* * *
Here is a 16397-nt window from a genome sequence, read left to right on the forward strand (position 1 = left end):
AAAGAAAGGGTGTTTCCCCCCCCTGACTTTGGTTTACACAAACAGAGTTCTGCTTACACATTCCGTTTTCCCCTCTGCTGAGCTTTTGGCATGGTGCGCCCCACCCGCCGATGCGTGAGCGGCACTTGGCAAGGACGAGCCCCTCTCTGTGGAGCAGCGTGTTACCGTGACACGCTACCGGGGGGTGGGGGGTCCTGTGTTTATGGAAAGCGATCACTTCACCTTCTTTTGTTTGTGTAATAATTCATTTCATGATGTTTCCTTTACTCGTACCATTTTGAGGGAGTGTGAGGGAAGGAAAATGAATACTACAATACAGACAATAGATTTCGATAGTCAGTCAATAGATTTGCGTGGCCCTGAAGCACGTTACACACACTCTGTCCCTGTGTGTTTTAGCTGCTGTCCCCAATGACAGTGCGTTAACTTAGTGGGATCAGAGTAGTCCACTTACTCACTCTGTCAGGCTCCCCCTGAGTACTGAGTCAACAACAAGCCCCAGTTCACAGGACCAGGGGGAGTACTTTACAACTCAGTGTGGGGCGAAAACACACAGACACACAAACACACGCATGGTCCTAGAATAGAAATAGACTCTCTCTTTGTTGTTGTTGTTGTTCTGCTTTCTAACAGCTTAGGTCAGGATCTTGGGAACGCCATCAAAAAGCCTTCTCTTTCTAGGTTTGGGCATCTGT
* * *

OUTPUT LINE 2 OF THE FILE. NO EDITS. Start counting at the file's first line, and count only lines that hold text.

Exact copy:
AAAGAAAGGGTGTTTCCCCCCCCTGACTTTGGTTTACACAAACAGAGTTCTGCTTACACATTCCGTTTTCCCCTCTGCTGAGCTTTTGGCATGGTGCGCCCCACCCGCCGATGCGTGAGCGGCACTTGGCAAGGACGAGCCCCTCTCTGTGGAGCAGCGTGTTACCGTGACACGCTACCGGGGGGTGGGGGGTCCTGTGTTTATGGAAAGCGATCACTTCACCTTCTTTTGTTTGTGTAATAATTCATTTCATGATGTTTCCTTTACTCGTACCATTTTGAGGGAGTGTGAGGGAAGGAAAATGAATACTACAATACAGACAATAGATTTCGATAGTCAGTCAATAGATTTGCGTGGCCCTGAAGCACGTTACACACACTCTGTCCCTGTGTGTTTTAGCTGCTGTCCCCAATGACAGTGCGTTAACTTAGTGGGATCAGAGTAGTCCACTTACTCACTCTGTCAGGCTCCCCCTGAGTACTGAGTCAACAACAAGCCCCAGTTCACAGGACCAGGGGGAGTACTTTACAACTCAGTGTGGGGCGAAAACACACAGACACACAAACACACGCATGGTCCTAGAATAGAAATAGACTCTCTCTTTGTTGTTGTTGTTGTTCTGCTTTCTAACAGCTTAGGTCAGGATCTTGGGAACGCCATCAAAAAGCCTTCTCTTTCTAGGTTTGGGCATCTGT